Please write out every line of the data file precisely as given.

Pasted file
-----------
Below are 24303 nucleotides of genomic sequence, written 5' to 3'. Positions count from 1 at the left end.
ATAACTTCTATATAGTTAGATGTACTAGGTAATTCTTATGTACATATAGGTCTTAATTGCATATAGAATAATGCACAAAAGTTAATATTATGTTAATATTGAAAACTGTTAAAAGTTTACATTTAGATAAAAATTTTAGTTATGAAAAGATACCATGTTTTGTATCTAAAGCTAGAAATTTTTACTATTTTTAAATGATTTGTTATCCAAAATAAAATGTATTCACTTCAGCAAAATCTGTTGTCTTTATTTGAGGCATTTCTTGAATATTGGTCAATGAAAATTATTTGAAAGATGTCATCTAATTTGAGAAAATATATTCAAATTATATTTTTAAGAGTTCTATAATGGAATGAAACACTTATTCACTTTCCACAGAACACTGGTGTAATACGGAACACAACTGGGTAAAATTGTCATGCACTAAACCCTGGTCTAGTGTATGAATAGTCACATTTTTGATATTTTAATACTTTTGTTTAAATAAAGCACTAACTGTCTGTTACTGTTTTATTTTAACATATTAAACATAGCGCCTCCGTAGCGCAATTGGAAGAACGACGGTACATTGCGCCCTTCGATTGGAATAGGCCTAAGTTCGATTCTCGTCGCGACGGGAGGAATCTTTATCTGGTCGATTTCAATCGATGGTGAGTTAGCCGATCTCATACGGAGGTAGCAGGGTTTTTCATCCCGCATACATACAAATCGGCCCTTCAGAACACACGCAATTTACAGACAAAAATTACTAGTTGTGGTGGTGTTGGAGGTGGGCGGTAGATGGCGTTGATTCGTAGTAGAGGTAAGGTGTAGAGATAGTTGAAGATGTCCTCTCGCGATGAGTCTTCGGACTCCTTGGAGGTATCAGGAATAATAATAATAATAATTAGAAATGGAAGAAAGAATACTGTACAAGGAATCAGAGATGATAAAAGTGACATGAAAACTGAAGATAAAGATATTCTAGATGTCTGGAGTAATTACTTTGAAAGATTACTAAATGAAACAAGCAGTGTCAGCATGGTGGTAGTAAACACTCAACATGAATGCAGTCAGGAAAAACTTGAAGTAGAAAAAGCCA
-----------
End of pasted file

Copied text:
Below are 24303 nucleotides of genomic sequence, written 5' to 3'. Positions count from 1 at the left end.
ATAACTTCTATATAGTTAGATGTACTAGGTAATTCTTATGTACATATAGGTCTTAATTGCATATAGAATAATGCACAAAAGTTAATATTATGTTAATATTGAAAACTGTTAAAAGTTTACATTTAGATAAAAATTTTAGTTATGAAAAGATACCATGTTTTGTATCTAAAGCTAGAAATTTTTACTATTTTTAAATGATTTGTTATCCAAAATAAAATGTATTCACTTCAGCAAAATCTGTTGTCTTTATTTGAGGCATTTCTTGAATATTGGTCAATGAAAATTATTTGAAAGATGTCATCTAATTTGAGAAAATATATTCAAATTATATTTTTAAGAGTTCTATAATGGAATGAAACACTTATTCACTTTCCACAGAACACTGGTGTAATACGGAACACAACTGGGTAAAATTGTCATGCACTAAACCCTGGTCTAGTGTATGAATAGTCACATTTTTGATATTTTAATACTTTTGTTTAAATAAAGCACTAACTGTCTGTTACTGTTTTATTTTAACATATTAAACATAGCGCCTCCGTAGCGCAATTGGAAGAACGACGGTACATTGCGCCCTTCGATTGGAATAGGCCTAAGTTCGATTCTCGTCGCGACGGGAGGAATCTTTATCTGGTCGATTTCAATCGATGGTGAGTTAGCCGATCTCATACGGAGGTAGCAGGGTTTTTCATCCCGCATACATACAAATCGGCCCTTCAGAACACACGCAATTTACAGACAAAAATTACTAGTTGTGGTGGTGTTGGAGGTGGGCGGTAGATGGCGTTGATTCGTAGTAGAGGTAAGGTGTAGAGATAGTTGAAGATGTCCTCTCGCGATGAGTCTTCGGACTCCTTGGAGGTATCAGGAATAATAATAATAATAATTAGAAATGGAAGAAAGAATACTGTACAAGGAATCAGAGATGATAAAAGTGACATGAAAACTGAAGATAAAGATATTCTAGATGTCTGGAGTAATTACTTTGAAAGATTACTAAATGAAACAAGCAGTGTCAGCATGGTGGTAGTAAACACTCAACATGAATGCAGTCAGGAAAAACTTGAAGTAGAAAAAGCCA